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willy-nilly

[wil-ee-nil-ee]
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adverb
  1. in a disorganized or unplanned manner; sloppily.
  2. whether one wishes to or not; willingly or unwillingly: He'll have to do it willy-nilly.
adjective
  1. shilly-shallying; vacillating.
  2. disorganized, unplanned; sloppy: willy-nilly work.

Origin of willy-nilly

1600–10; from the phrase will ye, nill ye. See will1, nill
Dictionary.com Unabridged Based on the Random House Unabridged Dictionary, © Random House, Inc. 2018

Examples from the Web for willy-nilly

Historical Examples

  • "Sir laggard, I knew that willy-nilly you would follow me," she cried.

    The Tavern Knight

    Rafael Sabatini

  • Cynthia may fret and fume and stamp, but willy-nilly I shall carry her away.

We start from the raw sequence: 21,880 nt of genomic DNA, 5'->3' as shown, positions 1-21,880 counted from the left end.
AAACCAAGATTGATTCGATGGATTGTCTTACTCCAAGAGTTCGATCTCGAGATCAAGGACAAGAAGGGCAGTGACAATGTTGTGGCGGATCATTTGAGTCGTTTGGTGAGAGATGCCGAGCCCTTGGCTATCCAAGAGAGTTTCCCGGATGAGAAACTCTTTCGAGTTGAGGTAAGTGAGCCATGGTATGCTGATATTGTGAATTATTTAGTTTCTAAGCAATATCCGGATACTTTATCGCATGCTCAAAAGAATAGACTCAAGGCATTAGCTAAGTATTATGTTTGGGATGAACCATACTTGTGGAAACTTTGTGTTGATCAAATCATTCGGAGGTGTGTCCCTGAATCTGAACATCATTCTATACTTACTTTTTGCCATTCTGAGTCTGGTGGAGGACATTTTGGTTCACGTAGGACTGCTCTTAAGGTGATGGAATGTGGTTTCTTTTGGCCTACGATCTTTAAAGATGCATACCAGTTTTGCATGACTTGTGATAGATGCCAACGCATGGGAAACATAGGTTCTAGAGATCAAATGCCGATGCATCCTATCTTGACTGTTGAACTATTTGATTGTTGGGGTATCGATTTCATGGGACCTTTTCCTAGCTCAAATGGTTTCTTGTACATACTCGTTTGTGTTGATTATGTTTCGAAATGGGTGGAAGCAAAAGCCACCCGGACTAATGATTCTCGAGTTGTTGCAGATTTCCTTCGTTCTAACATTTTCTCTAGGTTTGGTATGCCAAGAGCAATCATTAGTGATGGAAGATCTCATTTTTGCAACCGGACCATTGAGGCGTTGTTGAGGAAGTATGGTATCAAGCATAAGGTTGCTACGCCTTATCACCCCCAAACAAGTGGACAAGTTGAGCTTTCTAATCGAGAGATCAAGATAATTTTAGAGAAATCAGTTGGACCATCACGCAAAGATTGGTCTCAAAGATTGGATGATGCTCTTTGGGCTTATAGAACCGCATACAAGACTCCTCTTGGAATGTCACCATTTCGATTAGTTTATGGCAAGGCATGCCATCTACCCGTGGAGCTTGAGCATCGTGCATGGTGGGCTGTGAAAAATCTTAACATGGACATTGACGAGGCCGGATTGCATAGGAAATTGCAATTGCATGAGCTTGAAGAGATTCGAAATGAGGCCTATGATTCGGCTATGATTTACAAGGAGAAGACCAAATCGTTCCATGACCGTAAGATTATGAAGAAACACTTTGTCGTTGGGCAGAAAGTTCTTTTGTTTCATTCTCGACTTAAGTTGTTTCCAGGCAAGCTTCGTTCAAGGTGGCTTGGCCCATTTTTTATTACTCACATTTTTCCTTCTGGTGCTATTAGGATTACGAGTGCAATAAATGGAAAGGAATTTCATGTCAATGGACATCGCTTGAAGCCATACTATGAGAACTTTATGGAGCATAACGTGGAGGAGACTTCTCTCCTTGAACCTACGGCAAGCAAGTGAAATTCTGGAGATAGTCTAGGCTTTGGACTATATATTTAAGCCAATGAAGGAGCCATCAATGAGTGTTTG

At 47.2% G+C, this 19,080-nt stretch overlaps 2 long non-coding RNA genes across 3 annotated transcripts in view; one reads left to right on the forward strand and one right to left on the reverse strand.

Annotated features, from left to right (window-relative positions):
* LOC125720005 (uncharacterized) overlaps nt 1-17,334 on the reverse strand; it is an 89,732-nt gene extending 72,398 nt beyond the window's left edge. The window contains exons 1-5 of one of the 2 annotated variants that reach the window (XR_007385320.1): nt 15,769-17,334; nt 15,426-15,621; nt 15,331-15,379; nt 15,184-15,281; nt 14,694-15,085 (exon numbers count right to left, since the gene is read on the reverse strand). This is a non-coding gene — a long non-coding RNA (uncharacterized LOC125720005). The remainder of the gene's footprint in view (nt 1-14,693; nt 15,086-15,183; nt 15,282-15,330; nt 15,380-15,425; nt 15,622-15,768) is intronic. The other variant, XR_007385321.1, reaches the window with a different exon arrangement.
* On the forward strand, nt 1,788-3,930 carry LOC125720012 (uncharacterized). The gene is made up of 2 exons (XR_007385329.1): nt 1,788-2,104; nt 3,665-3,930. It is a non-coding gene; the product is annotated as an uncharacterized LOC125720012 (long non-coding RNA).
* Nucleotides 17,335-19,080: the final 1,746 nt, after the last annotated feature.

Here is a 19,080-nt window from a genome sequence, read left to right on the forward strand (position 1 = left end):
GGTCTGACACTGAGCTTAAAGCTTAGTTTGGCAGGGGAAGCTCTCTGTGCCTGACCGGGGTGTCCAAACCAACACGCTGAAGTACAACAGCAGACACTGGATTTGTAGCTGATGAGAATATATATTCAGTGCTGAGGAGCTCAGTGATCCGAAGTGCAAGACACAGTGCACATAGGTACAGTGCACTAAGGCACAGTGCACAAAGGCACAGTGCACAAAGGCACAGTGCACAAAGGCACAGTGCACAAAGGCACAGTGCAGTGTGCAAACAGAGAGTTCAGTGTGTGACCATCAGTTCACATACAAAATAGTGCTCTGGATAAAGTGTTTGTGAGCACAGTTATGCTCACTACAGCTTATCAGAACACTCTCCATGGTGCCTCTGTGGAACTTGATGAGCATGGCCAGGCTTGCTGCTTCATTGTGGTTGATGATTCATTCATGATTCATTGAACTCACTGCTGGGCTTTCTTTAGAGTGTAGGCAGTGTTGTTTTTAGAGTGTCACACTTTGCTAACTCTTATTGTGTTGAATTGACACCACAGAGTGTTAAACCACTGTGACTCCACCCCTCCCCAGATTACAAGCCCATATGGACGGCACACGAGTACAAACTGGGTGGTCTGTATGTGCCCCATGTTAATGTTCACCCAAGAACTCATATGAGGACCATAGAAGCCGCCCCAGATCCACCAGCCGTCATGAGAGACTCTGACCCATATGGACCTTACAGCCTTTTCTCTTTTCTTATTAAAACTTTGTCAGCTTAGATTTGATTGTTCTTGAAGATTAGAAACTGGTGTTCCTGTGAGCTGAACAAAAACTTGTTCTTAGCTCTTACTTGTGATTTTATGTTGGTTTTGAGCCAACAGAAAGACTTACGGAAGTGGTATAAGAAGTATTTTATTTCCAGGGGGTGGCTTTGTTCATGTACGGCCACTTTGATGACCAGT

The Tavern Knight

    Rafael Sabatini

  • You are the three volume man with the happy ending tacked on willy-nilly.

    Melomaniacs

    James Huneker

  • This was actually done, and our friend was present willy-nilly.

    A Labrador Doctor

    Wilfred Thomason Grenfell

  • At Jamestown, willy-nilly, the old Governor was forced to promise reforms.


British Dictionary definitions for willy-nilly

willy-nilly

adverb
  1. whether desired or not
  2. haphazardly
adjective
  1. occurring or taking place whether desired or not
  2. occurring haphazardly

Word Origin

Old English wile hē, nyle hē, literally: will he or will he not; nyle, from ne not + willan to will 1
Collins English Dictionary - Complete & Unabridged 2012 Digital Edition © William Collins Sons & Co. Ltd. 1979, 1986 © HarperCollins Publishers 1998, 2000, 2003, 2005, 2006, 2007, 2009, 2012

Word Origin and History for willy-nilly

c.1600, contraction of will I, nill I, or will he, nill he, or will ye, nill ye, literally "with or without the will of the person concerned." See nill + will (v.).

Online Etymology Dictionary, © 2010 Douglas Harper